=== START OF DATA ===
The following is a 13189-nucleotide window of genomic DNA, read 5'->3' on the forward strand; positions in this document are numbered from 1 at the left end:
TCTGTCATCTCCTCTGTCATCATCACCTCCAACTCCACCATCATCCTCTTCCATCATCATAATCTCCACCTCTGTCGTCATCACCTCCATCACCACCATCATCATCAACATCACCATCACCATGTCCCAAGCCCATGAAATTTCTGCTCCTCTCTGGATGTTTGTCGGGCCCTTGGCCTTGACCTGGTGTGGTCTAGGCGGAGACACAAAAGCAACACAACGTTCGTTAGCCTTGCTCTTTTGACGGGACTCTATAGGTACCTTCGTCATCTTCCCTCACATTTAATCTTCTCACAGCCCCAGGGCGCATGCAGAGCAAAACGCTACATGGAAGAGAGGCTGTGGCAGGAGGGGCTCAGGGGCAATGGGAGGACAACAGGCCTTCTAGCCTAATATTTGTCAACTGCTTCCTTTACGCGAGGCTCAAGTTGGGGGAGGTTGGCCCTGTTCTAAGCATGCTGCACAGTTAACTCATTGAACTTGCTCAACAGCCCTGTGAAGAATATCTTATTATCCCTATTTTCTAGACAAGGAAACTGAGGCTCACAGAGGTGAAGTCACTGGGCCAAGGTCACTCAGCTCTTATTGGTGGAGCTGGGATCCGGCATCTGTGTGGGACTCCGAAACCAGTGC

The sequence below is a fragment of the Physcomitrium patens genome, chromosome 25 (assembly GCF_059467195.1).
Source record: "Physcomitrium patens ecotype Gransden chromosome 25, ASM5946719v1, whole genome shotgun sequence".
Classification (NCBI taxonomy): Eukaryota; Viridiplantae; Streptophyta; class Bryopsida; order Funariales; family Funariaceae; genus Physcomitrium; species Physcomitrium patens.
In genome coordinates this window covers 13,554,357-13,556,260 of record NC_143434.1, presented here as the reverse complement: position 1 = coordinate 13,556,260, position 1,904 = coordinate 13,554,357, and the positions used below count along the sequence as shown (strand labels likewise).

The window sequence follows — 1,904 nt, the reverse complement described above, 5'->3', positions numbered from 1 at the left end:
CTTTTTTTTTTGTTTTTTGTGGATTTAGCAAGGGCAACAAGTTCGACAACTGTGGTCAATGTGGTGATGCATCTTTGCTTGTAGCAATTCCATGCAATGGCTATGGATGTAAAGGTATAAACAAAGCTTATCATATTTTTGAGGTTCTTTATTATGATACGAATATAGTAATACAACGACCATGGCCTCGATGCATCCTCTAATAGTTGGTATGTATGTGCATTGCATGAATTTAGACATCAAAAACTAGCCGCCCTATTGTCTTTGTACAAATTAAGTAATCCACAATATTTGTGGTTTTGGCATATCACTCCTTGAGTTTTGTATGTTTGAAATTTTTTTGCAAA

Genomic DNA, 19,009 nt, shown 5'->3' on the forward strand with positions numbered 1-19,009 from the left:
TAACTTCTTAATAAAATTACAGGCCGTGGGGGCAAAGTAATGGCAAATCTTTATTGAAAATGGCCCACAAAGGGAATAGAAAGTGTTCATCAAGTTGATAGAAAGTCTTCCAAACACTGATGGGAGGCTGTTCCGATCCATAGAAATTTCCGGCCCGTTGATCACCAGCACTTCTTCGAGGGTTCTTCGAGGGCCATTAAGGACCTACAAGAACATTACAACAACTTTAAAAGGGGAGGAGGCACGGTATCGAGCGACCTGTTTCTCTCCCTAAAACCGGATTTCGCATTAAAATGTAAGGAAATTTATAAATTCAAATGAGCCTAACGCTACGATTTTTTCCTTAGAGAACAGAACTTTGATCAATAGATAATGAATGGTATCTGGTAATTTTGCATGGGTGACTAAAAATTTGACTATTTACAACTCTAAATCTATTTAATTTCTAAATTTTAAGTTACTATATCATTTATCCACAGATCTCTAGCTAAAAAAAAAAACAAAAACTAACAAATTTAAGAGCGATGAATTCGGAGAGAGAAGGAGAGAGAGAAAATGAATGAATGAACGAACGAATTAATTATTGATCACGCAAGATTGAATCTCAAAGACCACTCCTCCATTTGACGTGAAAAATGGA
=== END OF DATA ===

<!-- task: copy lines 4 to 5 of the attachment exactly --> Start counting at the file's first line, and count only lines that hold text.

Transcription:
Source record: "Physcomitrium patens ecotype Gransden chromosome 25, ASM5946719v1, whole genome shotgun sequence".
Classification (NCBI taxonomy): Eukaryota; Viridiplantae; Streptophyta; class Bryopsida; order Funariales; family Funariaceae; genus Physcomitrium; species Physcomitrium patens.